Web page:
CONSUMER GROUP FILES LEGAL PETITION TO REINSTATE THE RECIPROCITY RULE
For more information call 1-800-662-1859 or email Paul@Flyersrights.org or Andrew@Flyersrights.orgCONSUMER GROUP FILES LEGAL PETITION TO REINSTATE THE RECIPROCITY RULE
WASHINGTON, Oct. 17, 2016 - FlyersRights.org,
the largest US based airline passenger group, has filed a formal
rulemaking petition with the U.S. Department of Transportation (DOT)
calling for a return to the reciprocity rule in time for the holiday
Under the reciprocity rule, when a flight is
cancelled or excessively delayed, an airline must place the passenger on
the next available flight, regardless of airline, for no additional
This practice was largely abandoned after airline
deregulation in 1978. Since 2010, however, U.S. airlines were allowed to
merge into four big carriers, the number of flights has been reduced,
and load factors have reached historic highs of about 84%.
when a flight is cancelled, it now takes much longer to find an
alternative flight, and passengers are generally limited to the one
airline without paying a much higher price.
Paul Hudson, President of Flyersrights.org
and a member of the FAA Aviation Rulemaking Advisory Committee,
observed, "Several years of heightened computer outages have caused
thousands of flight delays, affecting millions of passengers. So the
American public badly needs the reciprocity rule back which worked
effectively for decades to minimize passenger delays and strandings.
The rule would increase the efficiency of the national air
transportation system by matching up empty seats on other airlines to
delayed or cancelled passengers at no net cost to the airline industry."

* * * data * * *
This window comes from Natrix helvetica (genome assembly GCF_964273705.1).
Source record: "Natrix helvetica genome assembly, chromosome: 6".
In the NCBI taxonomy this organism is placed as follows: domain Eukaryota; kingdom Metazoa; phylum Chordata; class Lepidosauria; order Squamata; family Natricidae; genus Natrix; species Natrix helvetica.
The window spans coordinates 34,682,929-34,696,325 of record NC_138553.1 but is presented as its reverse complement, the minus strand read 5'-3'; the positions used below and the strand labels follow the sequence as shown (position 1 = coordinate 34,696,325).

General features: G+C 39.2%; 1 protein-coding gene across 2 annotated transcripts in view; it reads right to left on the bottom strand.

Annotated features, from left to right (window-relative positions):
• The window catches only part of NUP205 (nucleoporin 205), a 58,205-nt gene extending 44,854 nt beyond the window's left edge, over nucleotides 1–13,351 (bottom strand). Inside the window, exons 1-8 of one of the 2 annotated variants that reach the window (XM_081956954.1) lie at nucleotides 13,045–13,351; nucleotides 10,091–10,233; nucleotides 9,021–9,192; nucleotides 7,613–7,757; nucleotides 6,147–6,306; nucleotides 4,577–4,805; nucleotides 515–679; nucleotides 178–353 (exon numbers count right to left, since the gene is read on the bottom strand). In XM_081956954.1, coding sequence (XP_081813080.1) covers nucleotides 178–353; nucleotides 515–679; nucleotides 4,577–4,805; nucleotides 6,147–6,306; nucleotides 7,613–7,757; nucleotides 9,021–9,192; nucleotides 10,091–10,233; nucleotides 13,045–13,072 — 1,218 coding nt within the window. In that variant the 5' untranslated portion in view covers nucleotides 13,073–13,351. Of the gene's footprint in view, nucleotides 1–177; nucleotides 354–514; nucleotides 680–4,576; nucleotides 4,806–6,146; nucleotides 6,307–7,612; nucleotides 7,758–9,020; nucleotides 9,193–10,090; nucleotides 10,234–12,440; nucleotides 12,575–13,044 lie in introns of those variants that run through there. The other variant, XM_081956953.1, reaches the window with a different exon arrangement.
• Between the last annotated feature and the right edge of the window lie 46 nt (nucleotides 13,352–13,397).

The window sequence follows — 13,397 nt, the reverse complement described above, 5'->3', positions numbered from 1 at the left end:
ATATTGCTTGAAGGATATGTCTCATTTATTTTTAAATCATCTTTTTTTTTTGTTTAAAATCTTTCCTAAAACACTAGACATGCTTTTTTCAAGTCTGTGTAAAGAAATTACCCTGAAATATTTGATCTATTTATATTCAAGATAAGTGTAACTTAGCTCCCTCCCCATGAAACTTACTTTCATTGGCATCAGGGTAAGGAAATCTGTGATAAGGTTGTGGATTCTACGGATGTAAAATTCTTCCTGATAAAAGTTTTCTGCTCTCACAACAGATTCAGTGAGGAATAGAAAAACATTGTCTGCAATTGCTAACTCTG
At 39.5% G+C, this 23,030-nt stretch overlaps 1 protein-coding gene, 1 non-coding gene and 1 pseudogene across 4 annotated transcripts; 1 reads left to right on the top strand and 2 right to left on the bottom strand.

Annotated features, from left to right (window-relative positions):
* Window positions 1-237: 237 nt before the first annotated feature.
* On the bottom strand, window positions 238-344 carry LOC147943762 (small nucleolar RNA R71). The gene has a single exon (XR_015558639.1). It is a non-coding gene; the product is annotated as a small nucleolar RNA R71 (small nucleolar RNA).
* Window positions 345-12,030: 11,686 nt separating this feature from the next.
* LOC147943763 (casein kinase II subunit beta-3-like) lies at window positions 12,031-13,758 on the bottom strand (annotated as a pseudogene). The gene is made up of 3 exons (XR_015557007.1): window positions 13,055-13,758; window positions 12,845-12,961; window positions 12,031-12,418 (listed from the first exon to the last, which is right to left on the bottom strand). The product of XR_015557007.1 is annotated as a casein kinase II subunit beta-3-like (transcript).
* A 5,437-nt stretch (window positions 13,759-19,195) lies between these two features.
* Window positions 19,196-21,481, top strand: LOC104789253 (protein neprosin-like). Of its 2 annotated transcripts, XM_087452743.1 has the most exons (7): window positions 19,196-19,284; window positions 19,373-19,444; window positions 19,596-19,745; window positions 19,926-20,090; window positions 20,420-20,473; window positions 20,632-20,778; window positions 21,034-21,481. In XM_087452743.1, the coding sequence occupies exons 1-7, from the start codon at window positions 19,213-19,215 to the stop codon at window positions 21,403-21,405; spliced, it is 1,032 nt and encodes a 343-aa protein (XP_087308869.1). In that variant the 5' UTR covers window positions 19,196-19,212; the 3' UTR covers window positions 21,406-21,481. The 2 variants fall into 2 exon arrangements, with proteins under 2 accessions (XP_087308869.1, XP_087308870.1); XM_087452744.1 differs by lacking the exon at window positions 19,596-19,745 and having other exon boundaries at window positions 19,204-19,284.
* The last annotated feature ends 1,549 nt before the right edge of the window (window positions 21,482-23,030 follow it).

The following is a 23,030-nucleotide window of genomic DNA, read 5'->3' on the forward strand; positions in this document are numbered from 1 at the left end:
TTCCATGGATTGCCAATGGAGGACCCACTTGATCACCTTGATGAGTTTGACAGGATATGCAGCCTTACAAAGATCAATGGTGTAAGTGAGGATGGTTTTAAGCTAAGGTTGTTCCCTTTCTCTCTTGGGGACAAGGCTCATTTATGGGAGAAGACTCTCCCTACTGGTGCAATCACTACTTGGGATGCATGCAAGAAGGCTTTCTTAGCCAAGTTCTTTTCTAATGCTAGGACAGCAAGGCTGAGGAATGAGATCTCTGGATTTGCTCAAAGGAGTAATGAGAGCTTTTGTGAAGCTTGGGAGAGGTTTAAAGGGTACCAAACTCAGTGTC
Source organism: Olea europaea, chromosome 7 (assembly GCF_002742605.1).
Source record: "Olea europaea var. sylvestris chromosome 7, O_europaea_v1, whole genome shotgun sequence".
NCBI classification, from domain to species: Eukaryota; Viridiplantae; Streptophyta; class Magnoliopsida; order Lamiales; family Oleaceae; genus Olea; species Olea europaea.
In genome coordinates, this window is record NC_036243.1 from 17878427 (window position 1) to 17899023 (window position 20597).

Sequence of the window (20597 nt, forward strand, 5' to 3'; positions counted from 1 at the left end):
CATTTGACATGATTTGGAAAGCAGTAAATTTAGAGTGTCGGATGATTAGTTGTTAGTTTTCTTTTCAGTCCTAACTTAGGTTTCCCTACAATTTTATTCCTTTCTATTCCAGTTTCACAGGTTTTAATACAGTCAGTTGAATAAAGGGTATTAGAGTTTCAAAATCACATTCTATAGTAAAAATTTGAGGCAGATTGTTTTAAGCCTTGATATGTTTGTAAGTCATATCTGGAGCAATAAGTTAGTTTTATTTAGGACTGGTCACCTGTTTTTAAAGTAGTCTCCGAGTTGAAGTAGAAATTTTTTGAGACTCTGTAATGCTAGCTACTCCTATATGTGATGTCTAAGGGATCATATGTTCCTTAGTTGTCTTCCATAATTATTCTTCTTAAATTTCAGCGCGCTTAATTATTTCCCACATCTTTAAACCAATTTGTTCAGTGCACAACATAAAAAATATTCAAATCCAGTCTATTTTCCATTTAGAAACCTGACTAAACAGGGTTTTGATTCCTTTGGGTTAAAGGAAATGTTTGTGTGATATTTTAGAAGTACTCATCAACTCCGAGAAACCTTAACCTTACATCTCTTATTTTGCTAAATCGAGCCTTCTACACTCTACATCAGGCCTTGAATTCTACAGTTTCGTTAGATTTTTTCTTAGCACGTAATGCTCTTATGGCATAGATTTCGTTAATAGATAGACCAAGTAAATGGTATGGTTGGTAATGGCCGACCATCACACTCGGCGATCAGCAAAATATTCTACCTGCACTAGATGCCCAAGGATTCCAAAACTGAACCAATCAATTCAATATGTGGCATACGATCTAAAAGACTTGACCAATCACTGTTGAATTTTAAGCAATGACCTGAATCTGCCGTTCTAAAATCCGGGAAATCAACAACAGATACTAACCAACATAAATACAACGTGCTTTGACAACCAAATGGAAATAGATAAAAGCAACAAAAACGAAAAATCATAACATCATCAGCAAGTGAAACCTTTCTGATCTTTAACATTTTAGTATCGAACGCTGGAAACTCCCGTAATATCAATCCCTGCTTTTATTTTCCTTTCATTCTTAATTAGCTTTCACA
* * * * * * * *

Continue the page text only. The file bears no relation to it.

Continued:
would also give airlines a needed incentive to improve reliability,
upgrade outdated computer systems and maintain proper reserves. As
those with good records would be financially rewarded and those with
poor records financially penalized, by having to pay for stranded
passengers' transportation on other carriers."
The DOT has the
authority to reinstate the reciprocity rule under its power to regulate
predatory and anticompetitive practices, and to act quickly by issuing
an emergency order.
An increasing trend we've seen are airlines reconfigurating their long-haul fleets into "high density" aircraft.
These airlines are adding extra seats per row in the economy cabin. That is, converting the Boeing's 777 series - originally designed for nine-across seating - into sardine-like 10-across.
American and United Airlines have already done this, with Delta Air Lines rumored to be next.
Can we blame Delta when everyone else is doing it?
What do you think of this trend toward narrower seats? Do you actively avoid 10-across cabins in the B777 and book another airline?
Fifteen years ago, only 5% of B777 deliveries were equipped with 10-across economy. Today over 50% of airlines order the denser option, according to Today in the Sky. Perhaps a few more seats can fit into the the baggage hold as well.
From an airline's perspective, the rationale is obvious.
Not only does it provide a higher profit margin by lowering its cost per seat mile, but according to the airline, it allows the savings to be put into other benefits for travelers in the form of lower airfares or enhanced services.
Although we have yet to see airfares actually go down after a 'densification' - usually it's the less-dense seats that go up in price.
Airline Pricing, Profitability & Power vs. Safety
Every public building has a maximum capacity limit. There should be regulations on minimum space for passengers for health and safety considerations.
Back in April, FlyersRights asked several seating design exhibitors at the
Aircraft Interiors Expo in Hamburg about restrictions on shrinking seat sizes.
Not one seat manufacturer acknowledged any official rules or prohibitions against producing tinier seats.
Many passengers tell us they're concerned about how a 450 seater 10-abreast B777 can pass a 90 second emergency evacuation test.
The airlines like to say an aircrafts' maximum capacity is based on the ability to safely evacuate, and reducing space in the seat row does not have a negative impact.